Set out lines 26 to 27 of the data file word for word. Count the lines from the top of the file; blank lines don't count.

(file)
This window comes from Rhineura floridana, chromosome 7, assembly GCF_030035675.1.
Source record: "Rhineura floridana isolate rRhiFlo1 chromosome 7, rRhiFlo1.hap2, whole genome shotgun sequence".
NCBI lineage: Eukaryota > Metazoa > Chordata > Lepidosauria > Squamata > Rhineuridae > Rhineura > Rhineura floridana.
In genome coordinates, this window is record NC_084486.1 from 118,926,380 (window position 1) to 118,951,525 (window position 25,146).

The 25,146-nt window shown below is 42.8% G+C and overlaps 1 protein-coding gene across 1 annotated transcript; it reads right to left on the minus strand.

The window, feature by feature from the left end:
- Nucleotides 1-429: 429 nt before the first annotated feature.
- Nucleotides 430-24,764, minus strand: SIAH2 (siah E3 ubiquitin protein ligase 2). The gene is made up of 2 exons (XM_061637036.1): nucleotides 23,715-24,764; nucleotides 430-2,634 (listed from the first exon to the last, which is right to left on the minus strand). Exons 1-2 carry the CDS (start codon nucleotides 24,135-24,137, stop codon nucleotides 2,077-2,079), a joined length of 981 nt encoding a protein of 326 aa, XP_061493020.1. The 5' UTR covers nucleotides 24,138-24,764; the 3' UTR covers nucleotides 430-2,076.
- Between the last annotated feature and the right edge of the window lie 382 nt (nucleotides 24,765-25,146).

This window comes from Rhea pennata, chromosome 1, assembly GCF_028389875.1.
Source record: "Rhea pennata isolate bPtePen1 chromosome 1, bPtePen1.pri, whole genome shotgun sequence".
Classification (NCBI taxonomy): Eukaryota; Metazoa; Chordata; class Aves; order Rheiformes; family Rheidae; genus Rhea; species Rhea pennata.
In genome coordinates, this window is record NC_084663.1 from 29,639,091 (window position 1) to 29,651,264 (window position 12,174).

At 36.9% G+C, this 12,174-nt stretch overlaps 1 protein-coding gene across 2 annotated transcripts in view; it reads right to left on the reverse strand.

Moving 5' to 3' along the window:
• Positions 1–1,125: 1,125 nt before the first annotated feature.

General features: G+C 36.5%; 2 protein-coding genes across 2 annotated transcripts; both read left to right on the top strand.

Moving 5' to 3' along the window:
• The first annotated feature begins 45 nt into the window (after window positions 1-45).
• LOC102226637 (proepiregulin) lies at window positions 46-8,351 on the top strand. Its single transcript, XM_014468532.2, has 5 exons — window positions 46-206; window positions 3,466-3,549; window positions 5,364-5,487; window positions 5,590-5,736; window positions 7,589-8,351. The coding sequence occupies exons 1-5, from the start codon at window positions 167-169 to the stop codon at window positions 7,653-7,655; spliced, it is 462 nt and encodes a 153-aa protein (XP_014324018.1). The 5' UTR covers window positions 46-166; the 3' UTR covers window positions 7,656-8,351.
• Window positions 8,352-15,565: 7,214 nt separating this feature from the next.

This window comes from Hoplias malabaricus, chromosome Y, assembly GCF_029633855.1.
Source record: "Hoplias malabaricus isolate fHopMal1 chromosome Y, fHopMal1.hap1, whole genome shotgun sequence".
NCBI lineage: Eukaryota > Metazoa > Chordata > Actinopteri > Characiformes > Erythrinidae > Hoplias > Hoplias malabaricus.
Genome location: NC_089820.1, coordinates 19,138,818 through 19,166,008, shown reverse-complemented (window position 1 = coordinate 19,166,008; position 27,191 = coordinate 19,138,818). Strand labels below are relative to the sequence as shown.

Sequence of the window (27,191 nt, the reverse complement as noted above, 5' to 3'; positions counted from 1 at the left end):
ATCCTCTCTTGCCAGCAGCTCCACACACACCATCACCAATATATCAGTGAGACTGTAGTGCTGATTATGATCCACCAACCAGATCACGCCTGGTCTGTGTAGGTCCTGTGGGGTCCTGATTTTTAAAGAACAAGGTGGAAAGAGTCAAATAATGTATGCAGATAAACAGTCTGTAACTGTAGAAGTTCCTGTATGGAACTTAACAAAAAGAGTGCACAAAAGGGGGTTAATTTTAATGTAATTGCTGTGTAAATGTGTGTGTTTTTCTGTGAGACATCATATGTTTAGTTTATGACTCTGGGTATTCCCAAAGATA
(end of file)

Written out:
Sequence of the window (27,191 nt, the reverse complement as noted above, 5' to 3'; positions counted from 1 at the left end):
ATCCTCTCTTGCCAGCAGCTCCACACACACCATCACCAATATATCAGTGAGACTGTAGTGCTGATTATGATCCACCAACCAGATCACGCCTGGTCTGTGTAGGTCCTGTGGGGTCCTGATTTTTAAAGAACAAGGTGGAAAGAGTCAAATAATGTATGCAGATAAACAGTCTGTAACTGTAGAAGTTCCTGTATGGAACTTAACAAAAAGAGTGCACAAAAGGGGGTTAATTTTAATGTAATTGCTGTGTAAATGTGTGTGTTTTTCTGTGAGACATCATATGTTTAGTTTATGACTCTGGGTATTCCCAAAGATA